= more flexible - who's the guy that just blew out a windshield by hitting "the mother of all potholes" just this week (as told on this site). Same bus as me. If my body flexes, so do my hanging cabinets.

= recycles better than wood into a usable material when the bus retires.

= lighter weight - better to climb hills with

= cheaper - a 20' stick of 1"◊1" angle iron is under $20 here (about $16.80).

Of course I had to learn to use a stick welder. Took a day of practice before I could weld a 1/4"-20 stainless steel nut to a steel bar without destroying the nut or bar. Not too hard.

Now I can install surfaces to the metal frames that have the look I want. Just waiting to find the right lightweight paneling that I like.

Originally I was going to frame it all with wood, but I needed the nuts mentioned above welded to finish my roof-hatch-skylight. Once I realized I could weld, that changed everything.

One 10-foot wooden 2◊4 plank: 1.5" ◊ 3.5" ◊ 120" = 630"≥
One 10-foot steel angle stick: 0.125" ◊ 0.125" ◊ 120" = 1.874"≥
EDIT (whoops, wrong formula):
One 10-foot steel angle stick: (0.125" + 0.125") ◊ 120" = 30"≥


One cubic foot is 12" ◊ 12" ◊ 12" = 1720"≥

If I framed my bed with wooden 2◊4s it would use:

(75" ◊ 4) + (33" ◊ 4) + (18" ◊ 4) = 504" (linear inches: length + width + height for 2◊4 planks)


plus additional 2◊2 braces:
(11" ◊ 4) = 44"



So:
1.5" ◊ 3.5" ◊ 504" = 2646"≥
1.5" ◊ 1.5" ◊ 44" = 24.75"≥
2646"≥ + 24.75"≥ = 2670"≥


That's more than 1.5 cubic feet of space I would take up with a wooden frame bed.....more volume than a milk-crate full of stuff. But sometimes all ya need is just that 1/2" of linear space to squeeze your junk into that storage space.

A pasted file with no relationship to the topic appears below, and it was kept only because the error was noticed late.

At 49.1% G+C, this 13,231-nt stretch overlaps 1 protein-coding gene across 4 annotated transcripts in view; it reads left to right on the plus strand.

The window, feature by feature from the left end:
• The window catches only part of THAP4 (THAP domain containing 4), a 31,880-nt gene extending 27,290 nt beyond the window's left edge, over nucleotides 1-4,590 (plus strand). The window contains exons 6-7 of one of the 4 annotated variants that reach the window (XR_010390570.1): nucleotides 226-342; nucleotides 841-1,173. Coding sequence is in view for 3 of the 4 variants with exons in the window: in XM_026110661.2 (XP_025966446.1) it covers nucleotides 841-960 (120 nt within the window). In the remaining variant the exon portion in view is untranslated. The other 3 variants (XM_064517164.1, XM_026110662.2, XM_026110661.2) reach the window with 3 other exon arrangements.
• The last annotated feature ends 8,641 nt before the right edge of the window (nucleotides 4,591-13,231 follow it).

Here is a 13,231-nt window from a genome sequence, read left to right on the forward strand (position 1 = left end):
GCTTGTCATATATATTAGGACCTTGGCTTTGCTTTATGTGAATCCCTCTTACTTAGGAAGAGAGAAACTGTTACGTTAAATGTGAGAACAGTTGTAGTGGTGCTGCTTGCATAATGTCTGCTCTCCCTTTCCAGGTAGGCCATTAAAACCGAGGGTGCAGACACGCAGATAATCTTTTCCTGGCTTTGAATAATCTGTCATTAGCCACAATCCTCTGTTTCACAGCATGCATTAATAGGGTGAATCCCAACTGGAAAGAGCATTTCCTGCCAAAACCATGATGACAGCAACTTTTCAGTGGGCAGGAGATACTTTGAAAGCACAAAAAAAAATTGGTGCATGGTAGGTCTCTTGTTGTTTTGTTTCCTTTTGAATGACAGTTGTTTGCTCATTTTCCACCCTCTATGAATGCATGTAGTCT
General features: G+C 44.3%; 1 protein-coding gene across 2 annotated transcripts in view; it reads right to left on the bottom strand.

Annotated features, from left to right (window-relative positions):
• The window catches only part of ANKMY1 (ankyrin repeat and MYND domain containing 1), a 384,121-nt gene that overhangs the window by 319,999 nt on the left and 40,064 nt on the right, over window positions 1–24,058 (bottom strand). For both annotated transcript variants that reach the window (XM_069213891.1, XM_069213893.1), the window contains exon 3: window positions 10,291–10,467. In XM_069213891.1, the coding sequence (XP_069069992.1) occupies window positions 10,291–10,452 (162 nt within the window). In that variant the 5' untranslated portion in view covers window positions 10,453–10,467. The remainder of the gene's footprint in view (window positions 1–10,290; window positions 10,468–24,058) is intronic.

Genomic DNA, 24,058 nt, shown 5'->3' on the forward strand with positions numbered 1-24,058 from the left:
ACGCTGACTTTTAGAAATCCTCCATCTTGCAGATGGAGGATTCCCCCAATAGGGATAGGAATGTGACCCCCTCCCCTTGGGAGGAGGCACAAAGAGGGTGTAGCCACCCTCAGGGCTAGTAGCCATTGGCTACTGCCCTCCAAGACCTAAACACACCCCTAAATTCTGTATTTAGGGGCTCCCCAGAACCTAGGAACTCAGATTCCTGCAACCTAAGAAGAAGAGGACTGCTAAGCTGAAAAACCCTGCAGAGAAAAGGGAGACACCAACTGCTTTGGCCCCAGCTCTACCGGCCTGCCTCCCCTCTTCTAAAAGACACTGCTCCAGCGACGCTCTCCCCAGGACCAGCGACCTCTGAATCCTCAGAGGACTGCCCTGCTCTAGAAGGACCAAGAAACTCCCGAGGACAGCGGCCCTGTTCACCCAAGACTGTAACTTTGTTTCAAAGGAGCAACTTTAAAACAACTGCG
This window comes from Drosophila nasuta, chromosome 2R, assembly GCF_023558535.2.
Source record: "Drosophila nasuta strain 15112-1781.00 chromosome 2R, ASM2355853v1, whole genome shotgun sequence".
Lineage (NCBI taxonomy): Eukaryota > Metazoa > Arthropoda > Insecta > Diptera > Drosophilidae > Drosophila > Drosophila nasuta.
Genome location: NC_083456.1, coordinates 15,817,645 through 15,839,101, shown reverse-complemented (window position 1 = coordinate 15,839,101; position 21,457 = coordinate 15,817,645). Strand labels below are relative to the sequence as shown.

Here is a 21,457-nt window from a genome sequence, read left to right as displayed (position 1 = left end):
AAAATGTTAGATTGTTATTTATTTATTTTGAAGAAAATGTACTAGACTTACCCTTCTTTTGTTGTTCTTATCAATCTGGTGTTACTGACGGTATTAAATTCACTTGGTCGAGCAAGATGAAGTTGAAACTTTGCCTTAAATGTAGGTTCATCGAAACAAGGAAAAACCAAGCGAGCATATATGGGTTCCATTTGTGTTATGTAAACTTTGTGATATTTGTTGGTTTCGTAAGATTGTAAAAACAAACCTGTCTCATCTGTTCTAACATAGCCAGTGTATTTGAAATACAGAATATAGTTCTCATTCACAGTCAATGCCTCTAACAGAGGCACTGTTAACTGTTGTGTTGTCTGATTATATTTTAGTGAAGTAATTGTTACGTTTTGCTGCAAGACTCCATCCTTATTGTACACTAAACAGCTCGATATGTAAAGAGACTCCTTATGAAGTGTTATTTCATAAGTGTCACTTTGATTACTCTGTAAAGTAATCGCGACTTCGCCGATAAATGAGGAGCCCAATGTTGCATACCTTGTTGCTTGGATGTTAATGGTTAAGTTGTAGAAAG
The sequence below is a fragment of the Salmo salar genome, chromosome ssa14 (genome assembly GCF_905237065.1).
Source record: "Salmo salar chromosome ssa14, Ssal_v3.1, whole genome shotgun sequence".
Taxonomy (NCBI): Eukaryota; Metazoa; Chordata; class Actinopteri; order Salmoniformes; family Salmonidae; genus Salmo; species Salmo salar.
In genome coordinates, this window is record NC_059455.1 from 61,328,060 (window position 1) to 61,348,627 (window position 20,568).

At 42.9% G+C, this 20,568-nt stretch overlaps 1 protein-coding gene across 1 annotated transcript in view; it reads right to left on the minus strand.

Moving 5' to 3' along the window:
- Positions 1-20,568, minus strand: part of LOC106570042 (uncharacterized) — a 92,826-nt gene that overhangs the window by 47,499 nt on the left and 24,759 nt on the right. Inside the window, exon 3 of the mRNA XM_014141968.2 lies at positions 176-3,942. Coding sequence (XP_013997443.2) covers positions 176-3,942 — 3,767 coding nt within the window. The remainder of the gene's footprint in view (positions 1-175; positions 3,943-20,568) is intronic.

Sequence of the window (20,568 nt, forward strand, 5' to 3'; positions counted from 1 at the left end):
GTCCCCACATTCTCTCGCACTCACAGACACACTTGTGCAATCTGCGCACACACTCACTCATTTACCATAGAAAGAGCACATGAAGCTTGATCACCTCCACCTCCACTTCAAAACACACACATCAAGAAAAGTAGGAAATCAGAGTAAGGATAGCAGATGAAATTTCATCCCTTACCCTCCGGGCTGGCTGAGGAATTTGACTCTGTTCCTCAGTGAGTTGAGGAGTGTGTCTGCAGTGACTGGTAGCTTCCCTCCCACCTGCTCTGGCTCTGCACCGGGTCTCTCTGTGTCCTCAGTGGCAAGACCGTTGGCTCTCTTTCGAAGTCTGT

note in the pics, there is also a small sink framed with stainless steel angle iron. It is NOT cheaper at about $80 for 20'. I got a 20' stick for $60 with two slight bends in it. I cut the pieces for the sink avoiding the bends. Also the stainless steel welding sticks are pretty pricey. But all was worth it for a better end-product.
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Old 12-23-2019, 12:08 PM   #11
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I do not know of anyone using sheetrock in a bus. Just would not hold up.

As far as other materials, people use what they are comfortable working with, and what produces the style of interior they like. Wood is my choice for the interior, because it fits my style. Metal ceiling to brighten it up a bit.

I do not care for the modern look, and do not care for stainless either but do what suits you. That is the real neat thing about all this, build it your way.

Humidity can be a problem so materials used should be able to take some humidity.

I understand wanting to keep weight down. Thing is however you build it, it is not likely to make a big difference. Where the big weight comes in is water tanks, batteries for solar, solar panels, generator if built in. Add in fuel for cooking and heating.

I am at just under 18,000lbs
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Old 12-23-2019, 12:14 PM   #12
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One of the advantages we have with our school buses over RVs, is that our structures are already very strong. No wooden stick frames with light gauge metal skins and staples. To make a partition wall to close off my bedroom from the rest of the bus I am thinking of using 2 x 3 sheet metal studs, Which are widely available, relatively inexpensive, and easy to work with (no welding required). I could even install them on 1 foot centers instead of the usual 16 inches, to add strength and keep the walls from being wavy.

Thomas has a great point too, I will definitely look at materials available from the marine world, which is very well represented where I am located. They have some sheet products that are waterproof, attractive, and which would be very useful in constructing a bathroom or surfaces in the kitchen.

And more power to you mountain gnome for teaching you. I don’t know what I would do without welding capability. It really opens up opportunities to use a wider selection of materials to build great stuff.

They have a pretty good selection of metal studs and channels at a local big box store near me that I plan to take advantage of.

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Old 12-23-2019, 07:32 PM   #13
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Humidity can be a problem so materials used should be able to take some humidity.